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With Content Marketing, You Get What You Pay For

August 31, 2010  
At least once a day, writes Joe Pulizzi at the Junta 42 blog, he receives an email asking how much content marketing (print and online) should cost. The short answer: It depends.

"Look at it this way," he says. "I can pay $12 dollars to play eighteen holes of golf at a Sandusky, Ohio, golf course." The course is poorly maintained, drinkable water is scarce and you'll have to walk since the golf carts are notoriously unreliable. "I can also pay three-hundred dollars at Pinehurst in North Carolina," he continues, where the course is immaculate, knowledgeable caddies abound and you might see a celebrity.

Which course he chooses to play will depend on his goal. "There are times for each situation (just like content)," he says. "If I just want to swing the club, the $12 course is perfect. Exactly what I needed. If I want an experience, or want to share an experience with someone else, I may take the rare occasion to play Pinehurst."

In other words, a situation might call for "cheap" content, or it might call for "premium" content. "Just like playing golf where they both have 18 fairways and greens," says Pulizzi, "500 words is 500 words. What happens with those 500 words is where the price difference comes in."

So if you hire someone to write 500-word blog posts for $15 or $25 a pop, you're going to get $15 or $25 blog posts—written quickly, with minimal research or editorial oversight. A solidly researched piece that has gone through a traditional vetting process will cost more.

The Po!nt: As you budget for your content marketing, remember that you're going get what you pay for.

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  • by Ally Tue Aug 31, 2010 via web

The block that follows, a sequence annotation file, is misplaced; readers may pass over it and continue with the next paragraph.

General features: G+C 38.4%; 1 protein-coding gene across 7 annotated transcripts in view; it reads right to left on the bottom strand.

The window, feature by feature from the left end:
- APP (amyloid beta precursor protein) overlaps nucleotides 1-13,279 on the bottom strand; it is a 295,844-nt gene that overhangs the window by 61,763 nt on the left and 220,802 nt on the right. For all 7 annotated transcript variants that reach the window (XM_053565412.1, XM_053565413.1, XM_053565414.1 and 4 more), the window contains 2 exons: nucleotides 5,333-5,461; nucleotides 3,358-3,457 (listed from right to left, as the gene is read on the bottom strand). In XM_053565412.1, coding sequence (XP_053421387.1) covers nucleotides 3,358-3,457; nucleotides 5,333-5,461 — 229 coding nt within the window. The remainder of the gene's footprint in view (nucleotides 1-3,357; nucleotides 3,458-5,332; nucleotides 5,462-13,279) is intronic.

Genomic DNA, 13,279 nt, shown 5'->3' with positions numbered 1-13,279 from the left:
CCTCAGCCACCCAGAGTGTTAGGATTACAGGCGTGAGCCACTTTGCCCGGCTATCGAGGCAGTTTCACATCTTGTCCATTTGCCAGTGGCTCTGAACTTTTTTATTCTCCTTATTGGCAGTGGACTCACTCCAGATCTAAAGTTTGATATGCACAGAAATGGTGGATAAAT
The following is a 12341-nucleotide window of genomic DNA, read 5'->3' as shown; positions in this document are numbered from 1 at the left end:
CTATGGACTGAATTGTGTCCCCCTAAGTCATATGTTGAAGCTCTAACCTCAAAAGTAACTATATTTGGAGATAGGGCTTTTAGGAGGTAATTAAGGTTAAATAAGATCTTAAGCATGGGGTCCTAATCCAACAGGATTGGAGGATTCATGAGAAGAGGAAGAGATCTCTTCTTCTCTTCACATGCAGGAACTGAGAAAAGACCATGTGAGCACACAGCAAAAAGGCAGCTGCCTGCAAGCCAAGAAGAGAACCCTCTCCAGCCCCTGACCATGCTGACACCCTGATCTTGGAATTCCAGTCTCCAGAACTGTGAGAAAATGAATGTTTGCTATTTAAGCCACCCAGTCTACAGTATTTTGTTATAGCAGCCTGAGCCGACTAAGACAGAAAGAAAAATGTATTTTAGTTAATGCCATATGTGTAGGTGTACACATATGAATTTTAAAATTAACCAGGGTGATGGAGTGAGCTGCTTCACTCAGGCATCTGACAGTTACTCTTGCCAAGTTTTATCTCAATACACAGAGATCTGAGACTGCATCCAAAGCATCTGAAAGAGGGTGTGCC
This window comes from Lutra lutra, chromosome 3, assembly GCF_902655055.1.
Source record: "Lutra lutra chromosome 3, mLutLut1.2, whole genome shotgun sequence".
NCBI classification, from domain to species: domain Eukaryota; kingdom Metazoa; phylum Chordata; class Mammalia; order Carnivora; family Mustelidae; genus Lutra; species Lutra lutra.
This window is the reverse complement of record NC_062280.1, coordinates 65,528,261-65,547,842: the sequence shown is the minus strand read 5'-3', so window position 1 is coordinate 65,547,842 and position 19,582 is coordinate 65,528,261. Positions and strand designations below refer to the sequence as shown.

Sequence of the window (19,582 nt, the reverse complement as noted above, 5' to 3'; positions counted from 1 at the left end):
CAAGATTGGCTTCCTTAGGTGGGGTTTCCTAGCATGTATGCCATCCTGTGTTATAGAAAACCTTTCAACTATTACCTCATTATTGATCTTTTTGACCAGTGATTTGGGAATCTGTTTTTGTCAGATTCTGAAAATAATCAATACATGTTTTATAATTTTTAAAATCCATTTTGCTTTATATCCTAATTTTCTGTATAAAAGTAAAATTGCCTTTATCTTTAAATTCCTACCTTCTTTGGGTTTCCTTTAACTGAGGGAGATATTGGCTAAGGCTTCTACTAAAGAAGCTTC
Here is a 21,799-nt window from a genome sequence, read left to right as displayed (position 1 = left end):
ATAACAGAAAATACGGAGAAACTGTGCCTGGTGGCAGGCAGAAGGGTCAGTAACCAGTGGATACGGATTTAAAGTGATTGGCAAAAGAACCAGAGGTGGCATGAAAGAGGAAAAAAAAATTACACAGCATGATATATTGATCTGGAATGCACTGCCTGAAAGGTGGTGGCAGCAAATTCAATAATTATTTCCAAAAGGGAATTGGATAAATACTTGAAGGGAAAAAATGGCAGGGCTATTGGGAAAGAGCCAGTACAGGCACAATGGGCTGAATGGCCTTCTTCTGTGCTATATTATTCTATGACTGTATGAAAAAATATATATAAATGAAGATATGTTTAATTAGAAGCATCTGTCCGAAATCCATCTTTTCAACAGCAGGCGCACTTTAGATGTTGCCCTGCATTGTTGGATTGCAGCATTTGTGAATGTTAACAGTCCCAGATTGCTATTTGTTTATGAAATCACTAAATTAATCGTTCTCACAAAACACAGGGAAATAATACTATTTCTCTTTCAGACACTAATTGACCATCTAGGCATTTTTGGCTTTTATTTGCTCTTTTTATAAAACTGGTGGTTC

So very true. As we say over and over again in our office: CONTENT SELLS. That means knowing when you need the "premium" content that takes hours to pour over, and know when all you need is some content. But we'd like to think that everything we put out is premium :)

  • by Bob Leonard Tue Aug 31, 2010 via web


    It's no surprise that I agree with you. I'd like to add something re the "pay by the word" scenario, though. This has always bugged me. As you know, professional writers and editors work hard to polish prose, removing every unnecessary word. The final product is a gem... eminently easy to read and understand. Compensation for word count is counter to that effort. As Mark Twain once said to a friend, "I wrote you a long letter because I didn't have time to write a short one."

  • by Ami Tue Aug 31, 2010 via web

    People have been on about the quality of the content is what counts. It's why outsourcing content creation can be so tricky. Getting the right person, for the right price, who wont go on and sell your articles a handful of times. I just tend to create my own content. Easier all round

  • by Zara Tue Aug 31, 2010 via web

    Ghostwriting blog posts is just not a good idea. It defeats transparency and the notion of creating dialogue with current and potential customers. If you want good, engaging blog content then I'm with Ami on the side of creating it yourself.

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